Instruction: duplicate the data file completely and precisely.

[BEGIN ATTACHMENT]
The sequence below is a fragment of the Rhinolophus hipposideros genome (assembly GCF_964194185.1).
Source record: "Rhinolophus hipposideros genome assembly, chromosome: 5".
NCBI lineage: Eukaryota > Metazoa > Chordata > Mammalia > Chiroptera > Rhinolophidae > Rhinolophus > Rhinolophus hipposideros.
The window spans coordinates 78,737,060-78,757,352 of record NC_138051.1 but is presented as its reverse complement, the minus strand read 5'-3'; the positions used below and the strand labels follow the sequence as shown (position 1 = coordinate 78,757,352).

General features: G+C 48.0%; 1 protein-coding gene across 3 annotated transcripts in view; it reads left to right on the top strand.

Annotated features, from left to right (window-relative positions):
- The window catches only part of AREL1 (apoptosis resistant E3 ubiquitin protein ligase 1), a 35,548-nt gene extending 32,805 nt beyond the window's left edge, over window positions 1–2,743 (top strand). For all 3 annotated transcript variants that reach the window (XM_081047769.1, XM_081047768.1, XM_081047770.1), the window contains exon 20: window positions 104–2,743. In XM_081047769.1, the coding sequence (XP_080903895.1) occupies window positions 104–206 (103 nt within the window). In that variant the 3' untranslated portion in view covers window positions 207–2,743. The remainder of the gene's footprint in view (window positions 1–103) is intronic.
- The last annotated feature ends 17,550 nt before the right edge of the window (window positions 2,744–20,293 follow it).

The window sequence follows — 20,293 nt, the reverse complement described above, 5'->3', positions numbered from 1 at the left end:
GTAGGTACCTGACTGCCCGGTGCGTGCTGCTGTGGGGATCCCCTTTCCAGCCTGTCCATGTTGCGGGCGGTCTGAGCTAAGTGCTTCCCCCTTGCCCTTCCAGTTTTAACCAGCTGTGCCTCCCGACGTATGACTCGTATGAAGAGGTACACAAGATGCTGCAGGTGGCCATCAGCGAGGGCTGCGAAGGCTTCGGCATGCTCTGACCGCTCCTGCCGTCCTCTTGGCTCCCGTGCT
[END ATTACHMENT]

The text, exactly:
The sequence below is a fragment of the Rhinolophus hipposideros genome (assembly GCF_964194185.1).
Source record: "Rhinolophus hipposideros genome assembly, chromosome: 5".
NCBI lineage: Eukaryota > Metazoa > Chordata > Mammalia > Chiroptera > Rhinolophidae > Rhinolophus > Rhinolophus hipposideros.
The window spans coordinates 78,737,060-78,757,352 of record NC_138051.1 but is presented as its reverse complement, the minus strand read 5'-3'; the positions used below and the strand labels follow the sequence as shown (position 1 = coordinate 78,757,352).

General features: G+C 48.0%; 1 protein-coding gene across 3 annotated transcripts in view; it reads left to right on the top strand.

Annotated features, from left to right (window-relative positions):
- The window catches only part of AREL1 (apoptosis resistant E3 ubiquitin protein ligase 1), a 35,548-nt gene extending 32,805 nt beyond the window's left edge, over window positions 1–2,743 (top strand). For all 3 annotated transcript variants that reach the window (XM_081047769.1, XM_081047768.1, XM_081047770.1), the window contains exon 20: window positions 104–2,743. In XM_081047769.1, the coding sequence (XP_080903895.1) occupies window positions 104–206 (103 nt within the window). In that variant the 3' untranslated portion in view covers window positions 207–2,743. The remainder of the gene's footprint in view (window positions 1–103) is intronic.
- The last annotated feature ends 17,550 nt before the right edge of the window (window positions 2,744–20,293 follow it).

The window sequence follows — 20,293 nt, the reverse complement described above, 5'->3', positions numbered from 1 at the left end:
GTAGGTACCTGACTGCCCGGTGCGTGCTGCTGTGGGGATCCCCTTTCCAGCCTGTCCATGTTGCGGGCGGTCTGAGCTAAGTGCTTCCCCCTTGCCCTTCCAGTTTTAACCAGCTGTGCCTCCCGACGTATGACTCGTATGAAGAGGTACACAAGATGCTGCAGGTGGCCATCAGCGAGGGCTGCGAAGGCTTCGGCATGCTCTGACCGCTCCTGCCGTCCTCTTGGCTCCCGTGCT